Desktop security strategy
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Desktop security can sometimes become a compromise between ensuring the desktop environment is secure & providing necessary desktop services to the business.
However, with careful planning & direction from the business of it's requirements, this need not be the case. It will require investment in designing the security
on your machines.
Ideally, to be secure the computers should not be logged onto with local administration rights. Granting users "User" rights can cause some issues, however,
and you should expect to invest time on some applications that simply do not function correctly. A very simple example of this is Microsoft Photo Editor which is installed
along with Office <=2003. When opening an image, MS Photoed needs to read graphics filter information from the registry (HKEY_LOCAL_MACHINE\SOFTWARE\Microsoft\Shared Tools\Graphics Filters),
but for whatever reason the application tries to open the "Export" key with CreateKey access. For this application to run correctly you'll need to grant the
"Users" group write access to this key. Ideally, these permissions are dealt with during application repackaging
That said, it's worth every amount of effort you put in. As mentioned in Internal Security and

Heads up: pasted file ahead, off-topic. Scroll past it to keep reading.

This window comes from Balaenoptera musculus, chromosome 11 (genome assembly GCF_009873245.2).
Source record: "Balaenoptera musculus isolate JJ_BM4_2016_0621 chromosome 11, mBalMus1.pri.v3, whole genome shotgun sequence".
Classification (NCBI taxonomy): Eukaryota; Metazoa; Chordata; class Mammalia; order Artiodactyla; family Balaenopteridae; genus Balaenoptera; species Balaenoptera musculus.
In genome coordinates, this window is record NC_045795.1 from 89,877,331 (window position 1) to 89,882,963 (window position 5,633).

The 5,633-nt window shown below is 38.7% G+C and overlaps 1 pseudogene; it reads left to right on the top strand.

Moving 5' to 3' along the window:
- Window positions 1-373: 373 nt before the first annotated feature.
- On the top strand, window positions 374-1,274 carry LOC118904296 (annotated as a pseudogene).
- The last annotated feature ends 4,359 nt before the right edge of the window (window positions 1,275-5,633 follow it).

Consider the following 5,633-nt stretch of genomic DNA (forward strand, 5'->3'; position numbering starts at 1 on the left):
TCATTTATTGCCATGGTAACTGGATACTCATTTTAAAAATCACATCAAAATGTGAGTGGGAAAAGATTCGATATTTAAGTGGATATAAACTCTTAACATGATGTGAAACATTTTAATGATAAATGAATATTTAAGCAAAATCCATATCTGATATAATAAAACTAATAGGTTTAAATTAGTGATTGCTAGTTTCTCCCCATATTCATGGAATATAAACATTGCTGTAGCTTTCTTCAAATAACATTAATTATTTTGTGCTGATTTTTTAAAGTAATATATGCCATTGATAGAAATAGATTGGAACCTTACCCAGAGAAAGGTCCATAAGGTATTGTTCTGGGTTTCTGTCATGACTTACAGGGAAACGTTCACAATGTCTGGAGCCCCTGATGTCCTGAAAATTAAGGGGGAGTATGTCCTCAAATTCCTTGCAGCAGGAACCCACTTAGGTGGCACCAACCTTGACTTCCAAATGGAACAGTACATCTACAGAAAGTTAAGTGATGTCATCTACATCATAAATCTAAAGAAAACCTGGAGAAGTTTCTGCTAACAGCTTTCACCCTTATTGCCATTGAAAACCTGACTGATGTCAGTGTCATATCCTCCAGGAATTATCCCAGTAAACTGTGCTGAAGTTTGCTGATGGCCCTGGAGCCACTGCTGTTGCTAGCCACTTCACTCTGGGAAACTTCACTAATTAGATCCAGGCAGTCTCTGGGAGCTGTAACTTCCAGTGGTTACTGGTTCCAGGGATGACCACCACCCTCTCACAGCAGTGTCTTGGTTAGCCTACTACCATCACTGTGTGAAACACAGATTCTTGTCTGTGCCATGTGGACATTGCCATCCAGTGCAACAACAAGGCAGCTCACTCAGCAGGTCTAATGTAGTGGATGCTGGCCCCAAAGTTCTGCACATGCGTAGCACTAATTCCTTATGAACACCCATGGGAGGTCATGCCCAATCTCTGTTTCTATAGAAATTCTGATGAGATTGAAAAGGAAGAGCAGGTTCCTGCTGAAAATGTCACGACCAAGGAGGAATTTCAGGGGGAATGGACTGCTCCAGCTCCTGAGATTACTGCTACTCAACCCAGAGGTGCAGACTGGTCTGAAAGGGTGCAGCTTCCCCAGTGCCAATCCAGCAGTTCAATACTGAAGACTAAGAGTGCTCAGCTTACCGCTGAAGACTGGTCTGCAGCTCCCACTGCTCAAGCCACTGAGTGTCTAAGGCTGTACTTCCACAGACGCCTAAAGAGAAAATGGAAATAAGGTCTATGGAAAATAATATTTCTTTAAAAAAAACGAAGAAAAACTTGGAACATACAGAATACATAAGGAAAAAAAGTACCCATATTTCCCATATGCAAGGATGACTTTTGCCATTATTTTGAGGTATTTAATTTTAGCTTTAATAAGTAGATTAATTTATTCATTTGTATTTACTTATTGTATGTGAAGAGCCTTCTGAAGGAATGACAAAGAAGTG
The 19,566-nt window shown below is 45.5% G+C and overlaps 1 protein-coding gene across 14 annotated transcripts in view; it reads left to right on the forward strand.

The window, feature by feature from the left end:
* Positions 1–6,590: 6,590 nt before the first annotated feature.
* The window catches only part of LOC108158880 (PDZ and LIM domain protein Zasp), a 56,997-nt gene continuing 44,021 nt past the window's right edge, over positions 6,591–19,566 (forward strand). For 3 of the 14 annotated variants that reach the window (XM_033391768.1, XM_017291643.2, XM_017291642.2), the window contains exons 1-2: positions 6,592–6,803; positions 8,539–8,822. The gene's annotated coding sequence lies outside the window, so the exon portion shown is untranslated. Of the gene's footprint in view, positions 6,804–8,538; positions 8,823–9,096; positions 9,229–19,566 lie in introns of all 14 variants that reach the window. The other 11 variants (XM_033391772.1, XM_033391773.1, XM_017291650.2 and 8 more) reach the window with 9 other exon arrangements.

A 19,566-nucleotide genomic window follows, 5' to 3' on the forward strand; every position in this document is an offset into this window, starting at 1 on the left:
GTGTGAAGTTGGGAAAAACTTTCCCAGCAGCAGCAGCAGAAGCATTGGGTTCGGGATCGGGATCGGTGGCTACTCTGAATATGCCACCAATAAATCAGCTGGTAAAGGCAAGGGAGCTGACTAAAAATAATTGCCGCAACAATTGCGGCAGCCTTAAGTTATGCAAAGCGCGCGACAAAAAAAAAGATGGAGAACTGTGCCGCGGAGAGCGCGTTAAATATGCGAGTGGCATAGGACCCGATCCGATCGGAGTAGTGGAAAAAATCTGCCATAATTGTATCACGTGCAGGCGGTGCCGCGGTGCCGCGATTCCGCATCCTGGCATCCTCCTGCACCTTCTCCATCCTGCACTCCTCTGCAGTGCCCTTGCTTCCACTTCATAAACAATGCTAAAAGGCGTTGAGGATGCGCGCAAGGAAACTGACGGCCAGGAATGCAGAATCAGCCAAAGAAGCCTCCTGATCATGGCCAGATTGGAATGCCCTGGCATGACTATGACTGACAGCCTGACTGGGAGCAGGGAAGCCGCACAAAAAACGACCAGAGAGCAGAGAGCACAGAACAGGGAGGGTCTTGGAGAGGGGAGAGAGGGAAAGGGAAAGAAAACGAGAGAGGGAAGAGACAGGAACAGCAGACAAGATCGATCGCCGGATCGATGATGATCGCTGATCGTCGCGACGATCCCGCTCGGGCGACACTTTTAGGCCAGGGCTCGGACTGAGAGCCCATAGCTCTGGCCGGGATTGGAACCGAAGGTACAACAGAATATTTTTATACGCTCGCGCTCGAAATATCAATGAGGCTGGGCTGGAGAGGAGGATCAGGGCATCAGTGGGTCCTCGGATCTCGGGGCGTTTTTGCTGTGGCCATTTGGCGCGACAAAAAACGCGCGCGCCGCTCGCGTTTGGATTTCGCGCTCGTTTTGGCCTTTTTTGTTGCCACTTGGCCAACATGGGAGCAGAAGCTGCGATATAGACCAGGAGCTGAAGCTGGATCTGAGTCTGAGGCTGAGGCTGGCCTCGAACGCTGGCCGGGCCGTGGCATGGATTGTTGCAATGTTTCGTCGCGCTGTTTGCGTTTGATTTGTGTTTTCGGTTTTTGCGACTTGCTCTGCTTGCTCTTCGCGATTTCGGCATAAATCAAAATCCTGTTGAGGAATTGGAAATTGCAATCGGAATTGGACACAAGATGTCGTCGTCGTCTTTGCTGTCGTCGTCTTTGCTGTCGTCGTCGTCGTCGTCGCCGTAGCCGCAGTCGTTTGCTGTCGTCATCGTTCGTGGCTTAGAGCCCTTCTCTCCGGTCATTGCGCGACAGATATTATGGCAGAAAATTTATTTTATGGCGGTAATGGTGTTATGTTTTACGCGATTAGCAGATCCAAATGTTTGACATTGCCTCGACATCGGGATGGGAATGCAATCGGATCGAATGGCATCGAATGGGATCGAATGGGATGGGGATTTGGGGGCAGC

Antivirus Planning, users not requiring local administration rights on the machines is the most critical step to desktop security.
A strong acceptable usage policy is critical to desktop security. This again will be driven by the business & what it needs to achieve. For most companies, this policy
would include, for example, a policy prohibiting storing copyright protected music on the company computers to avoid potential legal issues. If the company was in the music industry though,
this policy would not be part of the acceptable use policy.
Citrix type platforms are one way of ensuring security on the desktop. Using Citrix (or other Terminal type applications) means that access to the desktop OS is simply not necessary.
It's possible to lock down access to removable media devices if necessary, since under this platform it is not required. Application conflicts are dealt with once for all users.
Deploying the software to a desktop is a matter of simply assigning it to the user. It's also possible to deploy thin clints rather than full desktop clients.